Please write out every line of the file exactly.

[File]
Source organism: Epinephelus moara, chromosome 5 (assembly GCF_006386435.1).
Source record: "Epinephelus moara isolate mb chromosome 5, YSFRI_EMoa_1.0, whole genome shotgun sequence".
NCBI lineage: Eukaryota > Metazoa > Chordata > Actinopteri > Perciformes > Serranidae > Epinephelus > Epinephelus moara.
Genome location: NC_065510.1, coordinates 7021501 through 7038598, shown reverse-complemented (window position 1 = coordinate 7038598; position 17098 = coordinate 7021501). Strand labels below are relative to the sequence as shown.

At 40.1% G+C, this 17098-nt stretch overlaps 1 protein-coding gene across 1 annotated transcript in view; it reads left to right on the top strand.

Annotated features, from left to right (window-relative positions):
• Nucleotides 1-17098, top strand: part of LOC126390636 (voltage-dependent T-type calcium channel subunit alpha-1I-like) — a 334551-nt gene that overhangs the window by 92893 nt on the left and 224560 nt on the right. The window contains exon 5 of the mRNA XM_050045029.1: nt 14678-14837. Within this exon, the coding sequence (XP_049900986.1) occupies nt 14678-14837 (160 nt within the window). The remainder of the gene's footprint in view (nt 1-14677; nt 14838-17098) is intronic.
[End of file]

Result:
Source organism: Epinephelus moara, chromosome 5 (assembly GCF_006386435.1).
Source record: "Epinephelus moara isolate mb chromosome 5, YSFRI_EMoa_1.0, whole genome shotgun sequence".
NCBI lineage: Eukaryota > Metazoa > Chordata > Actinopteri > Perciformes > Serranidae > Epinephelus > Epinephelus moara.
Genome location: NC_065510.1, coordinates 7021501 through 7038598, shown reverse-complemented (window position 1 = coordinate 7038598; position 17098 = coordinate 7021501). Strand labels below are relative to the sequence as shown.

At 40.1% G+C, this 17098-nt stretch overlaps 1 protein-coding gene across 1 annotated transcript in view; it reads left to right on the top strand.

Annotated features, from left to right (window-relative positions):
• Nucleotides 1-17098, top strand: part of LOC126390636 (voltage-dependent T-type calcium channel subunit alpha-1I-like) — a 334551-nt gene that overhangs the window by 92893 nt on the left and 224560 nt on the right. The window contains exon 5 of the mRNA XM_050045029.1: nt 14678-14837. Within this exon, the coding sequence (XP_049900986.1) occupies nt 14678-14837 (160 nt within the window). The remainder of the gene's footprint in view (nt 1-14677; nt 14838-17098) is intronic.